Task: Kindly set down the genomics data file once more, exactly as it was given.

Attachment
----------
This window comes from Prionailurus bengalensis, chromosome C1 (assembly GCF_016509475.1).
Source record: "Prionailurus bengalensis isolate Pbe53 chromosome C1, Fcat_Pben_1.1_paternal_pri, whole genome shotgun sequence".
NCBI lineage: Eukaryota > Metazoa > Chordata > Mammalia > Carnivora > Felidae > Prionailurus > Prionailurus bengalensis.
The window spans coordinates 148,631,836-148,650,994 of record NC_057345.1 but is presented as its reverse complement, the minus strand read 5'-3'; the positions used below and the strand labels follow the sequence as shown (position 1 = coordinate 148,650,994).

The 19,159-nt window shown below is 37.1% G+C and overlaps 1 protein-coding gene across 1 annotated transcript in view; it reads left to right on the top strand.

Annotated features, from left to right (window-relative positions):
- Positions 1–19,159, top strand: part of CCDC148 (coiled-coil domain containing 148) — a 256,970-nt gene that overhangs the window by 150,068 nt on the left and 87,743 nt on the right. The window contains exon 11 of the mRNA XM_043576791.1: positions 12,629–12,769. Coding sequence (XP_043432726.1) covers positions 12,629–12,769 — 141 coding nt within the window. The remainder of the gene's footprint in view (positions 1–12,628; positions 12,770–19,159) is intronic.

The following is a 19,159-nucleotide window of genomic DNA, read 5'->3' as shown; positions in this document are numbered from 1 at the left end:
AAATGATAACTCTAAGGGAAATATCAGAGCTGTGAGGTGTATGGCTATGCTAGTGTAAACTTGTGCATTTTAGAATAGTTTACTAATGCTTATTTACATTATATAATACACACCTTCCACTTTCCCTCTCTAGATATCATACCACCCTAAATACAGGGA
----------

This window comes from Prionailurus bengalensis, chromosome C1 (assembly GCF_016509475.1).
Source record: "Prionailurus bengalensis isolate Pbe53 chromosome C1, Fcat_Pben_1.1_paternal_pri, whole genome shotgun sequence".
NCBI lineage: Eukaryota > Metazoa > Chordata > Mammalia > Carnivora > Felidae > Prionailurus > Prionailurus bengalensis.
The window spans coordinates 148,631,836-148,650,994 of record NC_057345.1 but is presented as its reverse complement, the minus strand read 5'-3'; the positions used below and the strand labels follow the sequence as shown (position 1 = coordinate 148,650,994).

The 19,159-nt window shown below is 37.1% G+C and overlaps 1 protein-coding gene across 1 annotated transcript in view; it reads left to right on the top strand.

Annotated features, from left to right (window-relative positions):
- Positions 1–19,159, top strand: part of CCDC148 (coiled-coil domain containing 148) — a 256,970-nt gene that overhangs the window by 150,068 nt on the left and 87,743 nt on the right. The window contains exon 11 of the mRNA XM_043576791.1: positions 12,629–12,769. Coding sequence (XP_043432726.1) covers positions 12,629–12,769 — 141 coding nt within the window. The remainder of the gene's footprint in view (positions 1–12,628; positions 12,770–19,159) is intronic.

The following is a 19,159-nucleotide window of genomic DNA, read 5'->3' as shown; positions in this document are numbered from 1 at the left end:
AAATGATAACTCTAAGGGAAATATCAGAGCTGTGAGGTGTATGGCTATGCTAGTGTAAACTTGTGCATTTTAGAATAGTTTACTAATGCTTATTTACATTATATAATACACACCTTCCACTTTCCCTCTCTAGATATCATACCACCCTAAATACAGGGA